Auction sniping is an increasingly popular way to bid on and win eBay auctions, as is evidenced by the proliferation of sniping sites and their growing popularity according to traffic monitors like Alexa.
But sniping may also have something to do with the accelerating decline of the auction format listing on eBay and elsewhere, as sellers in the categories most affected by sniping gradually learn that they're better off with fixed price listings if they can generate sales with them.
Some sellers, however, depend on auction format listings. If all of the bidders on their auctions begin to bid via sniping, final bid prices are likely to fall, and the old adage that the market sets a fair price in auctions begins to seem less and less correct.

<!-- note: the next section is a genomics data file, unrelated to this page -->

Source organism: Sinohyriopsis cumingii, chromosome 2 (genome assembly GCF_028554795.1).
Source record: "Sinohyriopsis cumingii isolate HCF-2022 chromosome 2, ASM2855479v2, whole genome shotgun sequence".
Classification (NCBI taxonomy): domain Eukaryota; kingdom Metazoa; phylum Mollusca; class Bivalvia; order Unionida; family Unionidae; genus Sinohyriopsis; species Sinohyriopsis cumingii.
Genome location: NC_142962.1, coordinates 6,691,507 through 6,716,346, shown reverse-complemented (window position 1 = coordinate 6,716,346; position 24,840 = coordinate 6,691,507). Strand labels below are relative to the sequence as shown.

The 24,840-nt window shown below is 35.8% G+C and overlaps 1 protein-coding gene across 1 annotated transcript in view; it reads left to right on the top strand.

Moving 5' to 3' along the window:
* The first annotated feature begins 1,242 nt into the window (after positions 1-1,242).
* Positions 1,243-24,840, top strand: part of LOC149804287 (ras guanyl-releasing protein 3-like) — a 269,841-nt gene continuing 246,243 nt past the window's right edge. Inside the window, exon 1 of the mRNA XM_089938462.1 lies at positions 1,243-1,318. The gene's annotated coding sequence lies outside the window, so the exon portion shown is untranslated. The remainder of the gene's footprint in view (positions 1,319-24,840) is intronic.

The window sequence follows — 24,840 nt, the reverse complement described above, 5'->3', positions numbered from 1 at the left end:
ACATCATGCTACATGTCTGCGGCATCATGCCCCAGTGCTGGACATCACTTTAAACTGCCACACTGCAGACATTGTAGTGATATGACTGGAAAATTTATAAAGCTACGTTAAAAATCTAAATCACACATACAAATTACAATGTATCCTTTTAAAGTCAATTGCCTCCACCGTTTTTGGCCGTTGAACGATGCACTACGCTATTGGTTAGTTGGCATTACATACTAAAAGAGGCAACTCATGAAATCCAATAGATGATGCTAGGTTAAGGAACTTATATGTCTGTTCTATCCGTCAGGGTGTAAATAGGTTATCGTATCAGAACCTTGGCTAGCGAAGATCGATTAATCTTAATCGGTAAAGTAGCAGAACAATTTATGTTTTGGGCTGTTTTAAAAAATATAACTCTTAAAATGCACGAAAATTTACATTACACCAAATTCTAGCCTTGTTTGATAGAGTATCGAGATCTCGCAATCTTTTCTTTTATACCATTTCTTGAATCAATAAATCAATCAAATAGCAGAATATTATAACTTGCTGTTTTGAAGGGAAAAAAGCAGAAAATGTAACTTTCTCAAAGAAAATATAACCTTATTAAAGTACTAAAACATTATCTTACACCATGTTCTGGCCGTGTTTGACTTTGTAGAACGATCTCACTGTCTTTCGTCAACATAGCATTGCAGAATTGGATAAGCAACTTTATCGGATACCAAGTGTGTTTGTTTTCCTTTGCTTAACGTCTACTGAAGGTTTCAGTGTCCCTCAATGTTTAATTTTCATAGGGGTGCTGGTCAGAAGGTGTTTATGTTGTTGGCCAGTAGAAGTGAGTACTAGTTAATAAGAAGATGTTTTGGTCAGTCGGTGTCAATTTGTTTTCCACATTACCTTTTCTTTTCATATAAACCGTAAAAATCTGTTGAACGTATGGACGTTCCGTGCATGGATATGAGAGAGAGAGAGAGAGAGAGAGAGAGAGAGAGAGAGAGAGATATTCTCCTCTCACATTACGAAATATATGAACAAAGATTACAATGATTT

The obvious question that many sellers who depend on auction format listings ask is whether there is some way to ensure that all bids on an item are in the open, visible to all and engaged in the usual bidding process as would be the case with a "real world" auction.
Unfortunately, the answer to this question is that there is no way to keep bidders on an auction format listing from using a sniping service. There is nothing illegal about sniping, nor is it against eBay rules. Because of the way that the Internet as a platform works, it would be difficult for eBay to enforce this kind of rule anyway.
So what are sellers to do? Here are some tips that can help to mitigate the impacts of sniping, if you happen to sell in a category in which snipe bidding has become the norm.
- List using a true "minimum" bid. Data on past performance of